Seeing Is Believing The Collins & Aikman Athens, Tenn., Operation relies on visual signals, good housekeeping and teamwork to drive its lean manufacturing imperative. ByJill Jusko Collins & Aikman Athens, Tenn., Operation, Athens, Tenn. At a Glance
Web-Exclusive Best PracticesByJill Jusko Benchmarking contact: Matt Daugherty, lean-manufacturing manager,
[email protected], 423/744-1065
Always Available Plant Manager Paul Slater is never more than a telephone call -- make that a hotline call -- away from any employee who needs his ear. In his office are two telephones, one a dedicated line for workers to "Call Paul" with issues, comments or messages they believe need to reach his ears. Slater says the hotline is not as busy as when it first was introduced at the Athens facility in mid-2000, but it remains yet another means to encourage communication. A recent call from a team member requesting a rearrangement of the July 4th holiday work schedule for that group of individuals was OK'd for the team when all members approved, and it was determined that the change would not hurt production or negatively impact other teams.
Funny Money Yields Budget Control Talk about visual cues! Controller Mary Jane Loftis says the monthly distribution of fake money to teams and individuals as a visual display of their monthly budget allotment has done wonders to keep everyone on budget. How does it work? Loftis distributes the fake green money, in denominations of $50, $100 and $1,000 and emblazoned with the faces of Collins & Aikman employees, to the appropriate personnel each month in small sandwich bags. As the monthly budget is used and expense reports or invoices are turned in for payment, employees must also attach the appropriate amount of Monopoly-type dollars to cover those expenses. When the money is gone, it is gone. Additionally, unused dollars cannot be carried over to future months. In fact the bills are stamped with a month and a year just to be sure that doesn't happen. "It's the best thing since sliced bread," says Loftis, because it truly makes everyone aware of their budget beyond simply seeing numbers on a piece of paper. Most importantly, exceeding budget has virtually disappeared.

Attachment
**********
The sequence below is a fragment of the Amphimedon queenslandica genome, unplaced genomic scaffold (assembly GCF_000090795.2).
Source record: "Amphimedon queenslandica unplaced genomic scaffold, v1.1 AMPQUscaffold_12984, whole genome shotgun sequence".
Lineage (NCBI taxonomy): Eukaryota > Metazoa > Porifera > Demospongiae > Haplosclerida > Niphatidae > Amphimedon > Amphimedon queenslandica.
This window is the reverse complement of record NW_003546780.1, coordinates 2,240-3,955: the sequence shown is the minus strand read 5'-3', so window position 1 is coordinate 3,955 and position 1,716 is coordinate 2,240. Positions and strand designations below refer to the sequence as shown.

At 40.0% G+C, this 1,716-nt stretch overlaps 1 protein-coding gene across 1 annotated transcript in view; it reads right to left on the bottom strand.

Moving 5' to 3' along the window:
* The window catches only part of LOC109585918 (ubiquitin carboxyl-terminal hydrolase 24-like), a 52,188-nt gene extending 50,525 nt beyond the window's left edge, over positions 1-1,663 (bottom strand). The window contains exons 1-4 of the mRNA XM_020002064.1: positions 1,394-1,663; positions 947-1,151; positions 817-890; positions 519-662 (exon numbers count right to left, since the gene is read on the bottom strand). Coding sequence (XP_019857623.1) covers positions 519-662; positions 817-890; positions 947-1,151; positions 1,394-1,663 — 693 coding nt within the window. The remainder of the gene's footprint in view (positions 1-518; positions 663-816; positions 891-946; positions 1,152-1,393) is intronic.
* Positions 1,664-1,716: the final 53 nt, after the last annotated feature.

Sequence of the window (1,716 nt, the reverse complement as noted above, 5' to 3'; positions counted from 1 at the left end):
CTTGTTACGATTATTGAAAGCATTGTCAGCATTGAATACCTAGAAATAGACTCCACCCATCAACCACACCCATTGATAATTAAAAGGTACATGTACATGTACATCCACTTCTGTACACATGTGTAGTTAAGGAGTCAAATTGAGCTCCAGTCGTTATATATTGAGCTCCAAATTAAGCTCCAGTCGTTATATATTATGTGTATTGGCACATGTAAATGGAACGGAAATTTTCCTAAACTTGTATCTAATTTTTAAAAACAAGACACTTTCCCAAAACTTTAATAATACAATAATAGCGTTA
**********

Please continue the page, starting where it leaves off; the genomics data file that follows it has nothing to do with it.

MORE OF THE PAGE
Future-Focused Empowerment Program Ever dream about what you would do if you won the lottery or dropped that spare 30 pounds you've been lugging around for the last decade? Employees at the Athens Collins & Aikman plant are encouraged to dream about improvements that would make their facility a better place and submit their ideas for improvements in a program called "What If?" It's an easy program in which to participate: Simply fill out the appropriate form explaining the proposed improvement, as well as the potential savings. If an idea is accepted by the steering committee, the employee receives a $5 gift certificate, and the idea becomes eligible for three additional awards that offer monetary awards in amounts ranging from $50 to $1,000. One winning idea, offered up by first shift's Jean Frye, proposed that magnetic sticks be made available to pick up loose screws, clips and other small metals items that were dropped during production and swept up and thrown away at the end of each shift. Carolyn Garrison received a quarterly award of $200 for an idea that led to a labor cost savings of $116,000. Her idea to move an assembly line grew into a kaizen event that ultimately led to a redistribution of the workload.
- Plant size: 260,000 square feet
- Start-up date: 1978
- Special Achievements
- 2.8 million hours without a lost time injury.
- Toyota Certificate of Achievement for Toyota Service Shipments 2001
- Standard order-to-shipment lead time has been reduced by 75% in the last three years.
- Average work-in-process inventory has decreased by 45% and finished goods by nearly 63% in the last three years.
- Changeover time for injection tools has been reduced by 65.2% in the last two years as a result of scrutinizing all aspects of waste in the mold changeover sequence, as well as the implementation of standardized work.